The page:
Sideswipe: July 6: Don't wear leather pants to a concert

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Why you shouldn't wear leather pants to a Iron Maiden concert, commando. Photo / Supplied
Why you shouldn't wear leather pants to a Iron Maiden concert, commando. Photo / Supplied

Heavy metaller comes undone

"I once went to see Iron Maiden play," writes Matt Owen on Quora. "I wore some extremely dapper and in no way silly leather trousers [the kind with laces up the sides for added-pirateability]. Leather strides have lining shorts built in, and I saw no harm in going commando.

Eventually some crowd-surfing started up. Now, I'm a fairly big lad so I don't often get the chance to partake in that sort of thing, but thought why not, got a leg up and was soon happily being passed around in front of the stage. So far, so good. Until one crowd member got slightly snagged. As he yanked his arm free he managed to take out the stitching and ripped my trousers open along the inner seam from knee to knee.

Still on top of the crowd and utterly helpless to get down, I spent the next five minutes giving 4000 people a prime view of the family jewels, before divebombing, upside-down and 'tackle out' on to the wall of bouncers in front of the stage.

They weren't impressed."

Burger chain's promo falls flat

Mr Burger, a Melbourne-based chain of hamburger restaurants, tried a promotion which involved giving "free burgers for life" to anyone who would legally change their last name to "Burger".

But then the restaurant heard from the Government solicitor's office, informing it that it would not process any applications for people changing their name to "Burger" for the purpose of winning burgers, because such applications "are not in the spirit of the name-change process". So the competition was canned.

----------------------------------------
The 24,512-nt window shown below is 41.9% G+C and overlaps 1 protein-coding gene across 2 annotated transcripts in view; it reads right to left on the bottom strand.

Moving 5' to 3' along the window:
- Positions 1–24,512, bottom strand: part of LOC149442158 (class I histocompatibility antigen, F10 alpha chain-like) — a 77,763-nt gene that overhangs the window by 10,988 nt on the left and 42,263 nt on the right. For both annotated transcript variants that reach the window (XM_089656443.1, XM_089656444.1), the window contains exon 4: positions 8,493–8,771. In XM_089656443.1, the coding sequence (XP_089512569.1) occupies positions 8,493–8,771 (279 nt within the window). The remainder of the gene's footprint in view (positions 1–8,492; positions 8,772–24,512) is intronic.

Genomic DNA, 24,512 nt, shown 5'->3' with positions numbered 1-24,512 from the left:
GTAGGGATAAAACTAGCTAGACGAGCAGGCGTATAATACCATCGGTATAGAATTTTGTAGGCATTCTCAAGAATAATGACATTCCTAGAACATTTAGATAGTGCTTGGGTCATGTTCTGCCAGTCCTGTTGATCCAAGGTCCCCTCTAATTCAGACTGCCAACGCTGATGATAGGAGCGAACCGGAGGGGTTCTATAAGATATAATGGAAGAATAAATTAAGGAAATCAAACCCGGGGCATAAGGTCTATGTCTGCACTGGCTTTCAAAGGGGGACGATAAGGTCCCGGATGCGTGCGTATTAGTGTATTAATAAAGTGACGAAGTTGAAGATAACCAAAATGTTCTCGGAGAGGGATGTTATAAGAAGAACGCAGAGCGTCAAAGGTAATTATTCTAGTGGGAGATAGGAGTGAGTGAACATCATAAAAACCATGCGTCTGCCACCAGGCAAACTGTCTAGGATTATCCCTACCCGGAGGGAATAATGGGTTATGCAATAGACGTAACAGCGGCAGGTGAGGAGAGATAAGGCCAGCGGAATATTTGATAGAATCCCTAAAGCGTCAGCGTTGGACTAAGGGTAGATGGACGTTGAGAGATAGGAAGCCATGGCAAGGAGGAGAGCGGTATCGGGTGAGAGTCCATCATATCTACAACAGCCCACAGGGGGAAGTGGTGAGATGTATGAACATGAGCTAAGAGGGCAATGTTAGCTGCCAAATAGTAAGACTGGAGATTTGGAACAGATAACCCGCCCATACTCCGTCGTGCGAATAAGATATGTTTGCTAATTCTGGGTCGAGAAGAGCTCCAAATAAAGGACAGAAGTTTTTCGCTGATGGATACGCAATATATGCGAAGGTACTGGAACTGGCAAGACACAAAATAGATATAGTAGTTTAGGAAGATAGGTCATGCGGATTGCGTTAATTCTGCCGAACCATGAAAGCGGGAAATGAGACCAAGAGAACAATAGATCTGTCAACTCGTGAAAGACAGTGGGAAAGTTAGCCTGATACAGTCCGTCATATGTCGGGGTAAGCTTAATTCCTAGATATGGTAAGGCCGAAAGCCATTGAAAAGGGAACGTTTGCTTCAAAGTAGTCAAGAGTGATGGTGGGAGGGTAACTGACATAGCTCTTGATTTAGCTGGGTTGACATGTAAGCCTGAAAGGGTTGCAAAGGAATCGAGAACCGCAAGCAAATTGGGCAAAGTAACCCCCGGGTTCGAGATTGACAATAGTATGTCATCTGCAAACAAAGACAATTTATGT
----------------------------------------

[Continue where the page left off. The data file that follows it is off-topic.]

At least, that's the story Mr Burger is telling everyone. Perhaps the restaurant realised too many people might have taken them up on their offer. (Source: News of the Weird)

Brexit supporters still having a laugh at former partner.
Brexit supporters still having a laugh at former partner.

Pakeha translation depends on how you feel

"Pakeha actually means something like 'White Pig', not non-Maori. It is highly offensive to many of us who know the actual meaning," says Nigel Blackler of Timaru. This is a myth that needs busting. It's just not true, yet it keeps on being trotted out.

The best explanation I could find was on SayIt.co.nz where Gavin White explains that the "white pig" meaning seems unlikely as there were no pigs in New Zealand before Europeans arrived.

Associate Professor Rawinia Higgins, from Victoria University's School of Maori Studies, says "The word originates from Pakehakeha, which means 'Imaginary beings resembling men, with fair skins' ... what people take issue with is that there are multiple meanings of the base words of Pakeha and of course it is easier to sensationalise the more derogatory meanings rather than the original intention."

According to the Maoridictionary.co.nz the word "pa" can mean to touch or hit, to obstruct, a village and a group, and "keha" can mean "flea", "turnip" and "ulcer". So Pakeha either means "fair skinned beings resembling men" or "a group of turnips". You decide.

- NZ Herald

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